In this week's essential reading guide, Kohler finds a missed point in the power price debate, Bartholomeusz dissects Telstra's result and Maley eyes four threats to China's positive GDP print.

Stop moaning about electricity prices
Alan Kohler
Amongst the energetic debate about rising power prices a key point is being missed – they're saving us from deflation.

Telstra's new atones for the old
Stephen Bartholomeusz
In yesterday's earnings report, Telstra's old technology-based assets continued their inexorable decline but its new technology businesses picked up the slack – and then some.

Four glaring signals of US distress
Karen Maley
Despite gains on Wall Street the American economy faces a string of problems that threaten its positive GDP print, including a raft of bad data coming out of China and Europe.

An RBA recipe for Aussie dollar relief
Stephen Koukoulas
The overvalued Australian dollar is causing havoc among trade-exposed sectors of the economy. And right now the RBA is in a plum position to help – and could start by cutting interest rates today.

Rio Tinto's spending heaven
Robert Gottliebsen
As lower minerals prices send a variety of mining projects back to the drawing board, Rio Tinto's capital expenditure plans leave it brilliantly placed to benefit.

Back to the grindstone for Rio Tinto
Stephen Bartholomeusz
Rio Tinto's solid report shows wins in iron ore, optimism on copper and losses in thermal coal and aluminium. It shows China concerns and debt doubts. Basically, it's back to business after the super profits era.

Exchanges are innovating themselves to death
Alan Kohler
To compete with high-frequency algorithms, brokers are conducting trades in 'dark pools'. It's time for transparency across the bourse.

A national network broadly on track
Stephen Bartholomeusz
The NBN is experiencing rollout delays and cost blowouts now, but as the project develops and efficiencies kick in these will be almost immaterial by the end of the 10-year project – assuming it survives past an election.

China's growth a global red herring
Stephen Koukoulas
More and more, people are turning to China's flawed GDP figures to get a reading on global growth. The best indicator of world economic activity does start with a C – but it's not China.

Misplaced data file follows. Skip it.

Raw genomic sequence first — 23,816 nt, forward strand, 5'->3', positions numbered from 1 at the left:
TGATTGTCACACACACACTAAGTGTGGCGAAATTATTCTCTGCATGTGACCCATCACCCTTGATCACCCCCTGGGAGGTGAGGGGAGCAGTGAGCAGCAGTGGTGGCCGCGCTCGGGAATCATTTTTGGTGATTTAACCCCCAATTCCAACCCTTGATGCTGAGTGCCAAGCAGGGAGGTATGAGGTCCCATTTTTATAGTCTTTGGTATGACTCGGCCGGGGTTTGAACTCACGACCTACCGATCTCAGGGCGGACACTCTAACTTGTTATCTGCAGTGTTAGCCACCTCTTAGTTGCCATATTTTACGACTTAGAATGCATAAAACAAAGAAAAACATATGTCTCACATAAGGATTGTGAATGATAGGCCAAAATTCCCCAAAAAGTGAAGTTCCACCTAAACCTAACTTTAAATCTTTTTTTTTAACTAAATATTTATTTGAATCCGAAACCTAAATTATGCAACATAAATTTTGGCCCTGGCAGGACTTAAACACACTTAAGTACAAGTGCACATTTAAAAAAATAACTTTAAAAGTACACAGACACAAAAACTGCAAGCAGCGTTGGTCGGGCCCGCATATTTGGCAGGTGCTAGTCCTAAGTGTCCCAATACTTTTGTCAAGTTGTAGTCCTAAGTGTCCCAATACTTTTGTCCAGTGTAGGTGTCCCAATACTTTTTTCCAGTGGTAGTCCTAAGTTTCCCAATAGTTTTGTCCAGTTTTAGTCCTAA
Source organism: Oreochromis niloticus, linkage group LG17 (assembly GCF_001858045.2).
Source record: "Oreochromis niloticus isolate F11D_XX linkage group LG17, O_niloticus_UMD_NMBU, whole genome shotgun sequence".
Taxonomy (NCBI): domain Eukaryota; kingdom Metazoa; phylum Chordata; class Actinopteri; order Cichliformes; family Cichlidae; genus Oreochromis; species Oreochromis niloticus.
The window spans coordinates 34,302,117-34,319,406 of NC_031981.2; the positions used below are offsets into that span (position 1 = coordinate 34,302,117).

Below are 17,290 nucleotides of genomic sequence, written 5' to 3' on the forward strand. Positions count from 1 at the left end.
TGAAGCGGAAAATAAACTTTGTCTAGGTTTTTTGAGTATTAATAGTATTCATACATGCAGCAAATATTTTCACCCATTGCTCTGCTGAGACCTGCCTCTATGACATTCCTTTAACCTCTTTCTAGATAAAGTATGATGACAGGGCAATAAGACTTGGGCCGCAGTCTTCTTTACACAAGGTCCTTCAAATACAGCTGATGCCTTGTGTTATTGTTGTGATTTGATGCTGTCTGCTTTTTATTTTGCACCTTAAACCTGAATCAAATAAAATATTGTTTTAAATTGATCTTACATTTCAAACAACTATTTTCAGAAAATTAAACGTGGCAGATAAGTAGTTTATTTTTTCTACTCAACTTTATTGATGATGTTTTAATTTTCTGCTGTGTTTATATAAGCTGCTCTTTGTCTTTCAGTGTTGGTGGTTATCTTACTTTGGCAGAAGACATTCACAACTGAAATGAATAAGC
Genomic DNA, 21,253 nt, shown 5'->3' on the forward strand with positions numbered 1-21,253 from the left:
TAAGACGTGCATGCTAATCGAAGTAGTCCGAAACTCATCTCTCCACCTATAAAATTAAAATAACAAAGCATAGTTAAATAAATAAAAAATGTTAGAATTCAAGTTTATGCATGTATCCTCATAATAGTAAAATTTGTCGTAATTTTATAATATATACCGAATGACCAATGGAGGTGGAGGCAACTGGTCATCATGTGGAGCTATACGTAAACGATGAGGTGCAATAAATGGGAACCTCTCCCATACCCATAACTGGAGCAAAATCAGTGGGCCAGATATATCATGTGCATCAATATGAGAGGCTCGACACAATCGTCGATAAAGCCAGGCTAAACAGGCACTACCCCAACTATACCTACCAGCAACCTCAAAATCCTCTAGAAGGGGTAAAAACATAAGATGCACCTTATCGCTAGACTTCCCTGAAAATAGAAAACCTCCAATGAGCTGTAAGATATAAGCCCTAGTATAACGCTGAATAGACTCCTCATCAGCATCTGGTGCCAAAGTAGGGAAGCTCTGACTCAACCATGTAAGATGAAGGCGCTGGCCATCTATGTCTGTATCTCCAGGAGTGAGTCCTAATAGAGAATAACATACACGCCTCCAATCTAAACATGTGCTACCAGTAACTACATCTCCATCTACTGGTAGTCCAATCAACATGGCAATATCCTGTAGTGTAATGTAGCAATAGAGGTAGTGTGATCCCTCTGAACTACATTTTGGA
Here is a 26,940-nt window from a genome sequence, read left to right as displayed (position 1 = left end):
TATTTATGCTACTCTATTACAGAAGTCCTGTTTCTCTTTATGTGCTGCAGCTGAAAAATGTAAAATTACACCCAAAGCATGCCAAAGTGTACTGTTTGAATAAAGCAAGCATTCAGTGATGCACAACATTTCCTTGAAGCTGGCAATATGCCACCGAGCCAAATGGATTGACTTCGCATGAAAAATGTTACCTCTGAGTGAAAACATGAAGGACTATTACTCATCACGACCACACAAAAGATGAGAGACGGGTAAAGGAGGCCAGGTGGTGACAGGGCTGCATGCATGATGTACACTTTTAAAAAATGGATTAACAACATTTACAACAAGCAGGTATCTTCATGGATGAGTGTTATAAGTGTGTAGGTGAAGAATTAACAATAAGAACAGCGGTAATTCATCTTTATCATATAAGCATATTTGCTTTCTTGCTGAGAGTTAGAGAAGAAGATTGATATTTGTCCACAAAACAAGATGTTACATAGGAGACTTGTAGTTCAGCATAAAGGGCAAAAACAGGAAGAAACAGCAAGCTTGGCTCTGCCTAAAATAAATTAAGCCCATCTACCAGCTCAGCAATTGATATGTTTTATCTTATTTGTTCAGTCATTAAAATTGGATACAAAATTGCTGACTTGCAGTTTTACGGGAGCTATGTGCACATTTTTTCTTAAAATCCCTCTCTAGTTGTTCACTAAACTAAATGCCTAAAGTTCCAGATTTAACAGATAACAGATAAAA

Reading the language of Europe's crisis
Oliver Marc Hartwich
Reporting on Europe's debt crisis is remarkably homogenous in the English-speaking West. For a deeper understanding, it is worth dipping into other languages, like German.

Gillard's hapless energy burn
Keith Orchison
The federal government needs to press harder on energy reform, but painting the states as villains is doing electricity users no favours.

Knight's armour loses its shine
Karen Maley
As Knight Capital comes to terms with massive losses due to its software glitch, market participants are worried the failure will damage already fragile investor confidence.

Pimco's 'death of equities' error
Steven Johnson
What Bill Gross missed when he recently declared the death of equities is that stock market returns are independent of underlying economic growth.

The Pilbara goes to town
Josh Kenworthy
Governments are pouring money into Pilbara townships with a view to huge growth and socio-economic benefits. But as mining investment slows, can the region meet expectations?

Webjet flies above the storm
Cliona O'Dowd
The online travel company's aggressive expansion strategy has served it well in the face of a deteriorating tourism market worldwide – and looks set to continue to do so.

A global backlash against the rich
Gideon Rachman, Financial Times
As politicians across the world seek to channel chagrin over living standards pressure, an end to the era of lower taxes and deregulation that began in the late 1970 could be approaching.

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